Three charter school bills on Senate committee docket next week

TRENTON – There won’t be any vote taken, but three controversial charter school bills will be heard by the Senate Education Committee next Thursday.

The first bill, S2243, requires local voter (or proxy) approval before any charter schools are established in a district.

In districts where school board officials are elected by voters – Type II districts – the electorate would also vote on Election Day to approve the creation of any new charter schools. In a Type I school district – which has appointed school board members – the vote on the establishment of a charter school would be conducted by the Board of School Estimate, a board of local elected officials who vote on the district’s proposed tax levy in the annual school budget.

Primary sponsors of the bill are three prominent Democrats: state Sens. Shirley Turner, (D-15), of Lawrenceville; Barbara Buono, (D-18), of Metuchen, and Linda Greenstein, (D-14), of Plainsboro. Among the several co-sponsors is lone Republican Kip Bateman, (R-16), of Branchburg.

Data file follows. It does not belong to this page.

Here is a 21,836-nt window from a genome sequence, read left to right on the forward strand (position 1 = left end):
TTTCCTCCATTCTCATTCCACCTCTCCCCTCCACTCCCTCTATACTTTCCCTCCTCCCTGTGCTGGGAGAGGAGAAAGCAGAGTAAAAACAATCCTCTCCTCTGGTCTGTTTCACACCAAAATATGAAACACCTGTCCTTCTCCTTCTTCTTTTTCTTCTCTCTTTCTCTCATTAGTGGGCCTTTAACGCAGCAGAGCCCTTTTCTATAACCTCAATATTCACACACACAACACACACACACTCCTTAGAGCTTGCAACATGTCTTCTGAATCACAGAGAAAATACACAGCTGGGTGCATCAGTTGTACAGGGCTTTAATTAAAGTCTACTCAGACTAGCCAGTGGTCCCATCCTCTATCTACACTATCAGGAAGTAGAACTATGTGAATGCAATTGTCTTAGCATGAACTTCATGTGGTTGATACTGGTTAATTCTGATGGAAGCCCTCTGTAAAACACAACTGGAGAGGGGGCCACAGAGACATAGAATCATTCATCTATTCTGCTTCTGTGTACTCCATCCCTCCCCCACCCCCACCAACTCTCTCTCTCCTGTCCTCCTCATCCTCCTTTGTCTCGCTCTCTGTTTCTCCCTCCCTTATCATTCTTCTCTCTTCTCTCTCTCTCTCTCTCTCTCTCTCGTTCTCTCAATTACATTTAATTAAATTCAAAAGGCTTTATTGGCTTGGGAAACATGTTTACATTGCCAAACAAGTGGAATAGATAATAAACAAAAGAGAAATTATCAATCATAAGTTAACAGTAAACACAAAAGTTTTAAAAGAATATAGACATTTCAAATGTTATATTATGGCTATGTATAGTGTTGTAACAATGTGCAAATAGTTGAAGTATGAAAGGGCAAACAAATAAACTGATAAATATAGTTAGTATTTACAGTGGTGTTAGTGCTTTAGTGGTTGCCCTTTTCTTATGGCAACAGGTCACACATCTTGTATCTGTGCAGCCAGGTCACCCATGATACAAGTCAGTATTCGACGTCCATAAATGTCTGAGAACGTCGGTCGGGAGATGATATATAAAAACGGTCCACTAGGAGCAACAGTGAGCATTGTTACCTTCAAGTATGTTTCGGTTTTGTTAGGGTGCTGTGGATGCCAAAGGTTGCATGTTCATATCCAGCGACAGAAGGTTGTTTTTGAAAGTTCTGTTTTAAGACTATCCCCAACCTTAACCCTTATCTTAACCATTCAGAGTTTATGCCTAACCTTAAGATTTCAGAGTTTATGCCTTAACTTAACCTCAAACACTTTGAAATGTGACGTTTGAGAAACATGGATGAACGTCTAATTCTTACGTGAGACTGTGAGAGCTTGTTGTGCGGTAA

The lower chamber lawmakers voted their version of the bill, A3852, out of committee in May. The full Assembly passed the bill in June, 47-17-14, on the back of mostly Democratic support.

The second bill, S3001, is the charter school reform initiative penned by state Sen. M. Teresa Ruiz, (D-29), of Newark. The bill makes various changes to the state’s charter school program, including in the areas of enrollment procedures, monitoring, charter revocation, and collaboration between school districts and charter schools.

The Assembly version, A3356, was passed overwhelmingly in June, 72-6, with scattered GOP opposition that included Minority Leader Alex DeCroce, (R-26), of Parsippany.

The third bill, S1594, is a re-introduced bill from the previous legislative session that sets certain requirements for approval of a charter school application. This bill disqualifies a charter application for schools that do not yet have a local certificate of occupancy for the facility, or that do not have written documentation of adequate financial reserves to lease or purchase the facility and to operate the school.

The bill has two sponsors, state Sens. Ronald Rice, (D-28), of Newark, and Turner; no lower chamber version exists.